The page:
Colorado’s new rules requiring online retailers who sell to customers in the state to collect and remit sales taxes officially went into effect Dec. 1.

The state Department of Revenue is giving online retailers a grace period through March 31 to comply with the changes, but many local businesses are saying that’s not long enough.

“We’ve gotten a lot of calls from members who say this is going to be detrimental,” said Rachel Beck, vice president of government affairs for the Colorado Springs Chamber and EDC. Beck was among a number of advocates and businesses who testified before state regulators at a Nov. 30 hearing.

“There’s really a lot of consensus that this is premature,” Beck said. “We support the principle … of fair and comprehensive taxation [of online sales]. The problem is the timing. We are halfway through the [fourth] quarter and in the middle of the peak shopping season.”

Beck said the chamber is hearing from businesses that the new rules will have drastic effects in terms of costs and administrative burdens, and that they don’t know how to comply because the system is so complicated. Beck shared emails the chamber has received, with senders’ names redacted.

“As a manager of a very small business, I find its implementation strangling,” one business person wrote in an email to the Department of Revenue, with a copy to the chamber. “… My immediate reaction was to cease all sales to Colorado residents for our company.”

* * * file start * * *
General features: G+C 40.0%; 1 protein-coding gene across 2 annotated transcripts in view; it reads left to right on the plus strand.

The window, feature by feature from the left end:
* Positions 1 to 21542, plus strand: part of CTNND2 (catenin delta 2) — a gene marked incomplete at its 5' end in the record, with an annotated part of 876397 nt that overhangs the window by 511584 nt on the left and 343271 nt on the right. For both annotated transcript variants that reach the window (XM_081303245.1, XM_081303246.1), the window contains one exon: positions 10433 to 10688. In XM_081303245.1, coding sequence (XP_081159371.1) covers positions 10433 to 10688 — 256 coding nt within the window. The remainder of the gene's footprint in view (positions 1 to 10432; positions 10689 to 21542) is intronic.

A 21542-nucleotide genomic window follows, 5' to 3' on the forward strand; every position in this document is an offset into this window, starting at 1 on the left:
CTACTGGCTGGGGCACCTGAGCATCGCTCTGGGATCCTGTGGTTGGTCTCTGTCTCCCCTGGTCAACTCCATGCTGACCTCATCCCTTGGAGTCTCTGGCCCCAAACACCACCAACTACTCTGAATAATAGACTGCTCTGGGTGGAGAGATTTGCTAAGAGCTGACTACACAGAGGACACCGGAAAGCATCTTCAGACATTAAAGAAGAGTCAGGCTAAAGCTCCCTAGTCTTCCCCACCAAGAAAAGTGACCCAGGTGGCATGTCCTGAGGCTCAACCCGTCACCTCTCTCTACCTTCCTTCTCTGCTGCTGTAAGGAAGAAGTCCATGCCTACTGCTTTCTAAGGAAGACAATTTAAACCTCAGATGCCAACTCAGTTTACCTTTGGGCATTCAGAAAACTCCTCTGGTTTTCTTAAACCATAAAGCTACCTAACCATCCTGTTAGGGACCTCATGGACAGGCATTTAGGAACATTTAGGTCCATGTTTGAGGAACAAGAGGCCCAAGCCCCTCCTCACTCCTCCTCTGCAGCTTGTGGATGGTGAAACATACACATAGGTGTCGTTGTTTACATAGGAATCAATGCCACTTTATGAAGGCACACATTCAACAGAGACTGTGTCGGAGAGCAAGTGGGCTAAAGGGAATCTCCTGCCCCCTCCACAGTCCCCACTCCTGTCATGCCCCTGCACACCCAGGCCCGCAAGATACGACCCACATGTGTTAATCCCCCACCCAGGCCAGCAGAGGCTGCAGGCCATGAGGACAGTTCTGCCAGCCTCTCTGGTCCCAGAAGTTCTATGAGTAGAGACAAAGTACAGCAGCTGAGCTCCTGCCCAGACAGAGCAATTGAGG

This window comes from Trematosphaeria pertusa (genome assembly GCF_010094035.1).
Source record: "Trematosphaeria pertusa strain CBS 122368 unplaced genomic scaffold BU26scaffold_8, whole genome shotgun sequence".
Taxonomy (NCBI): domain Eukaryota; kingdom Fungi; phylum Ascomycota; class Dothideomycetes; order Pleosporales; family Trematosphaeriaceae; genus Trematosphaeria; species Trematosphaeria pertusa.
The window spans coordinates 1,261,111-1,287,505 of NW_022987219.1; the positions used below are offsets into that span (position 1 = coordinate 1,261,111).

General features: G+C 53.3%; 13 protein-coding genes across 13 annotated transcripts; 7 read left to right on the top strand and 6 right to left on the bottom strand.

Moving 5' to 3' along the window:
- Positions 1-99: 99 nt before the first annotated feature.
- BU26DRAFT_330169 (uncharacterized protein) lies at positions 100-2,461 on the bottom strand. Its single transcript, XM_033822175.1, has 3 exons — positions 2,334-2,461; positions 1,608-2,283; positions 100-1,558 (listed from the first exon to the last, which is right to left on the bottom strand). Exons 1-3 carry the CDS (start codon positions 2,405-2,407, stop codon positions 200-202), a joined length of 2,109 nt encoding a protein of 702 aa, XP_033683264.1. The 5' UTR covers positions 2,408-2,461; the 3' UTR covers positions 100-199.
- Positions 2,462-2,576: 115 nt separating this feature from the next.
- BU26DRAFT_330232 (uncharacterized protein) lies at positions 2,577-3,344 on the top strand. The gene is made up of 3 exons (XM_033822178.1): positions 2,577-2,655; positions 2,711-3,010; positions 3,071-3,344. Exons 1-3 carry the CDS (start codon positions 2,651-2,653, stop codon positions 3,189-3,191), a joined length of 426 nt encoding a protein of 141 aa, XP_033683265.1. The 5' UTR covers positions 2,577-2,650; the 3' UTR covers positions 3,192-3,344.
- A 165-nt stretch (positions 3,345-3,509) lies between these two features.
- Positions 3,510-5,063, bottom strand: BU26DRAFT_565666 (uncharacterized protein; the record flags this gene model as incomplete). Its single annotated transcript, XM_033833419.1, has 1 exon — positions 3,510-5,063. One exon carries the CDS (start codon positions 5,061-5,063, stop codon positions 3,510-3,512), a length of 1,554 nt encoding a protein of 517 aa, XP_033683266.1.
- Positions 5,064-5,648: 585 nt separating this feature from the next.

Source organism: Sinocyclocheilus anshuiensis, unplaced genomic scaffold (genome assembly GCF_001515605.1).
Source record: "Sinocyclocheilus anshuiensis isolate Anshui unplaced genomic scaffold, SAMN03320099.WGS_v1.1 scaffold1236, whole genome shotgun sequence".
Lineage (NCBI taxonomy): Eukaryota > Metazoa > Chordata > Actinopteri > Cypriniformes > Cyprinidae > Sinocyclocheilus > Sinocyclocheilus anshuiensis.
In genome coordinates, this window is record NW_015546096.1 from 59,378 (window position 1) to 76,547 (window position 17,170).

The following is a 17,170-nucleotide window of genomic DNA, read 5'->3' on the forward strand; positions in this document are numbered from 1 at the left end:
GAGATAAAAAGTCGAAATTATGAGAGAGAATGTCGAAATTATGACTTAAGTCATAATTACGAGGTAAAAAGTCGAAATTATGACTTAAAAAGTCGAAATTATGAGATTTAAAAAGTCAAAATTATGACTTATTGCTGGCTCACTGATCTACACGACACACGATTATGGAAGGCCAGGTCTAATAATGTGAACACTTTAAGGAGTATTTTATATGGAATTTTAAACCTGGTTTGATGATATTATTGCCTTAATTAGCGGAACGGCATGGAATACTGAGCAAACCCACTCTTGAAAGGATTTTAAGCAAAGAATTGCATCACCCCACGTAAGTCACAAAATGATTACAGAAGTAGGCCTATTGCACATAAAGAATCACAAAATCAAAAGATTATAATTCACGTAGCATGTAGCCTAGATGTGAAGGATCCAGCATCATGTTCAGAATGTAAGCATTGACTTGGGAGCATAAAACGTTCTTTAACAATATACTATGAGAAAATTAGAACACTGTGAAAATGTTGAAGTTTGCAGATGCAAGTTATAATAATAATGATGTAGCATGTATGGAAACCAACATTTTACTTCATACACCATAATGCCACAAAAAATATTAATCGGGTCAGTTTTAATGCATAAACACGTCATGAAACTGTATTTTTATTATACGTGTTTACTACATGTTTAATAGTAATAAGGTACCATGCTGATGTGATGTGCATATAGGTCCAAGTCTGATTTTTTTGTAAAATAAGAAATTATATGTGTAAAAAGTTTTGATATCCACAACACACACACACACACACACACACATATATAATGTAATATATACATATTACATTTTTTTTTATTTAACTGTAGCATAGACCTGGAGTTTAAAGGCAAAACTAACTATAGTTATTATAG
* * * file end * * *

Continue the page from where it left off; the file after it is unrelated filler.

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“We can’t even seem to gain a clear picture from the Colorado Department of Revenue on what jurisdictions this will all affect, i.e., city and county taxes, home rule cities, etc.,” another small business owner wrote in an email to the chamber. “We are a distributor that could theoretically direct ship … into every state in the nation. … We could work with a third-party vendor through our software company to collect the data, which would essentially render our distribution business unprofitable. However, even then, it is unclear how the taxes would be reported or remitted.”

Beck said the Colorado Springs Chamber and EDC, Colorado Chamber of Commerce and other businesses and organizations are asking the Department of Revenue to postpone implementation of the new rules until July 1.

“The Legislature this summer had a sales and implementation task force that recognized Colorado’s [sales tax] system was one of the more complicated in the nation and was working on remedying that,” Beck said. “We’d like for the Legislature to have time to finish that work before adding more regulations.”

A June Supreme Court decision in a case titled South Dakota v. Wayfair opened the door to new tax revenue sources for states, municipalities and other taxing jurisdictions.

In that decision, the court overturned at 26-year-old precedent and ruled that states can require online retailers to collect and remit sales taxes regardless of whether they have a physical presence such as a warehouse in the state.

The justices said states can’t put an excessive burden on interstate businesses but did not specify what constitutes an excessive burden.